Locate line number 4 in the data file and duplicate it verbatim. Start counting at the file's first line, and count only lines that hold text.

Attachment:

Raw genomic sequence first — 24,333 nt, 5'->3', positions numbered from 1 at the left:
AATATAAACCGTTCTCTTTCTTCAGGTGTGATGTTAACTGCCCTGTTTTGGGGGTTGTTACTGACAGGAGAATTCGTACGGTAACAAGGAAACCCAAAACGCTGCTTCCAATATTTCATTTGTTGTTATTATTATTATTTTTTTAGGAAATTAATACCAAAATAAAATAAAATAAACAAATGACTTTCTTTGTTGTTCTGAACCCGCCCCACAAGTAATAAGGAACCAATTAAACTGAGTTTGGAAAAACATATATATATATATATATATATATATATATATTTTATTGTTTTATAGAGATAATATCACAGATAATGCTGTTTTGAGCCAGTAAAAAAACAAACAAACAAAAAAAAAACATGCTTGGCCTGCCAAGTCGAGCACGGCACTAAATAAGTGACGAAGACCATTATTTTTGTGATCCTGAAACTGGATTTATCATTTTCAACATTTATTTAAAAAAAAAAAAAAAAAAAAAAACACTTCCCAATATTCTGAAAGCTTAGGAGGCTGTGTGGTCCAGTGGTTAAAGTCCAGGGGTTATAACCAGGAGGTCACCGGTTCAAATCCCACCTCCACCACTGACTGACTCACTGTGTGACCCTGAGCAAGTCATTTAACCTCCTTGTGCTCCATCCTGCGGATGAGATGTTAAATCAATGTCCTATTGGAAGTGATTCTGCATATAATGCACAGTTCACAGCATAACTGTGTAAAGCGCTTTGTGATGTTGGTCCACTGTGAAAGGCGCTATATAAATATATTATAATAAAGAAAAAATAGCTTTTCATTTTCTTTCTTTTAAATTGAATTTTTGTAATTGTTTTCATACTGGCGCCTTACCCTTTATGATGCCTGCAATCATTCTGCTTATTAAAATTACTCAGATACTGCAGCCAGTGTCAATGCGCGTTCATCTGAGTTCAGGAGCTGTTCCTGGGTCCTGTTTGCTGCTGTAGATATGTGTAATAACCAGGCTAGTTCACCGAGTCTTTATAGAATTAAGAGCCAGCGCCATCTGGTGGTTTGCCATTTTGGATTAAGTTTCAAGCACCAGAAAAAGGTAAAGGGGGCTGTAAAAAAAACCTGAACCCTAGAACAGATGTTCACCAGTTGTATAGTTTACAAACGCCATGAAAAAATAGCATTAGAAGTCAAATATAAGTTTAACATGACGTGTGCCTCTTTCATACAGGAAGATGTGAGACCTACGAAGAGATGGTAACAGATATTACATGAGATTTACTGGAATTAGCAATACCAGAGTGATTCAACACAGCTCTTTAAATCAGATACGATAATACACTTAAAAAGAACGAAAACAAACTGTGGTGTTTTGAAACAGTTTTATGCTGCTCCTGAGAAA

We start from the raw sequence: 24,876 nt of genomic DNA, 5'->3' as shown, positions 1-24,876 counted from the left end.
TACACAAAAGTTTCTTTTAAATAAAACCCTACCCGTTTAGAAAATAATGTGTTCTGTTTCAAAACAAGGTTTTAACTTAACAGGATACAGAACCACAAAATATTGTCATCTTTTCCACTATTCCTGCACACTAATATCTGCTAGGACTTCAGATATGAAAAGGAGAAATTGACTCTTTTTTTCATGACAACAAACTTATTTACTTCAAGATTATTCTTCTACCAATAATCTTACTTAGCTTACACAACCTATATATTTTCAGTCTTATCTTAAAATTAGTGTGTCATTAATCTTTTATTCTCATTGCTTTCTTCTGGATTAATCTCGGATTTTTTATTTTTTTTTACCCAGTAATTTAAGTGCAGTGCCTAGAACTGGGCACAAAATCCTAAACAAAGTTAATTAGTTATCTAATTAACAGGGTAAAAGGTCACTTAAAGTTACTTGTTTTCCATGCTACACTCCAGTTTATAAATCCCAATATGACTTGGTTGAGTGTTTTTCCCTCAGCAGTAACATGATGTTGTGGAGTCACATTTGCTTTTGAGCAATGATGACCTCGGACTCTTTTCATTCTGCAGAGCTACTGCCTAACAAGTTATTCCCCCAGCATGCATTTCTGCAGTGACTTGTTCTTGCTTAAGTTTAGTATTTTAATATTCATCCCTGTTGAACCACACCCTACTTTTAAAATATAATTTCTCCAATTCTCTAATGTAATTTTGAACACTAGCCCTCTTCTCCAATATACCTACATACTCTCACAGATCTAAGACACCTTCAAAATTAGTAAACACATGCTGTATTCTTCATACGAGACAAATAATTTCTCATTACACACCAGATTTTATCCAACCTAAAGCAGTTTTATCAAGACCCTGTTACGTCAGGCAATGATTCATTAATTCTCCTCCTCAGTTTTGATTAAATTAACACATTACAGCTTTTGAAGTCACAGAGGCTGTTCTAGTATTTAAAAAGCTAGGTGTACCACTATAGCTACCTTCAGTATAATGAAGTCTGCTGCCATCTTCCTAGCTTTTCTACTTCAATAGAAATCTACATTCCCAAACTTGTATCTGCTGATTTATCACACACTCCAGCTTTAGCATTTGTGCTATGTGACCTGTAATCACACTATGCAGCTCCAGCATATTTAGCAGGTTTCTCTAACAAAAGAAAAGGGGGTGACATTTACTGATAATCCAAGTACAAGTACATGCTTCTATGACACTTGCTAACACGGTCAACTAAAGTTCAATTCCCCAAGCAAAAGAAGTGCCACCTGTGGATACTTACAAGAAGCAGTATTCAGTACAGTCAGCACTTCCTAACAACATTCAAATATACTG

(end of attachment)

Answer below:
TACACAAAAGTTTCTTTTAAATAAAACCCTACCCGTTTAGAAAATAATGTGTTCTGTTTCAAAACAAGGTTTTAACTTAACAGGATACAGAACCACAAAATATTGTCATCTTTTCCACTATTCCTGCACACTAATATCTGCTAGGACTTCAGATATGAAAAGGAGAAATTGACTCTTTTTTTCATGACAACAAACTTATTTACTTCAAGATTATTCTTCTACCAATAATCTTACTTAGCTTACACAACCTATATATTTTCAGTCTTATCTTAAAATTAGTGTGTCATTAATCTTTTATTCTCATTGCTTTCTTCTGGATTAATCTCGGATTTTTTATTTTTTTTTACCCAGTAATTTAAGTGCAGTGCCTAGAACTGGGCACAAAATCCTAAACAAAGTTAATTAGTTATCTAATTAACAGGGTAAAAGGTCACTTAAAGTTACTTGTTTTCCATGCTACACTCCAGTTTATAAATCCCAATATGACTTGGTTGAGTGTTTTTCCCTCAGCAGTAACATGATGTTGTGGAGTCACATTTGCTTTTGAGCAATGATGACCTCGGACTCTTTTCATTCTGCAGAGCTACTGCCTAACAAGTTATTCCCCCAGCATGCATTTCTGCAGTGACTTGTTCTTGCTTAAGTTTAGTATTTTAATATTCATCCCTGTTGAACCACACCCTACTTTTAAAATATAATTTCTCCAATTCTCTAATGTAATTTTGAACACTAGCCCTCTTCTCCAATATACCTACATACTCTCACAGATCTAAGACACCTTCAAAATTAGTAAACACATGCTGTATTCTTCATACGAGACAAATAATTTCTCATTACACACCAGATTTTATCCAACCTAAAGCAGTTTTATCAAGACCCTGTTACGTCAGGCAATGATTCATTAATTCTCCTCCTCAGTTTTGATTAAATTAACACATTACAGCTTTTGAAGTCACAGAGGCTGTTCTAGTATTTAAAAAGCTAGGTGTACCACTATAGCTACCTTCAGTATAATGAAGTCTGCTGCCATCTTCCTAGCTTTTCTACTTCAATAGAAATCTACATTCCCAAACTTGTATCTGCTGATTTATCACACACTCCAGCTTTAGCATTTGTGCTATGTGACCTGTAATCACACTATGCAGCTCCAGCATATTTAGCAGGTTTCTCTAACAAAAGAAAAGGGGGTGACATTTACTGATAATCCAAGTACAAGTACATGCTTCTATGACACTTGCTAACACGGTCAACTAAAGTTCAATTCCCCAAGCAAAAGAAGTGCCACCTGTGGATACTTACAAGAAGCAGTATTCAGTACAGTCAGCACTTCCTAACAACATTCAAATATACTG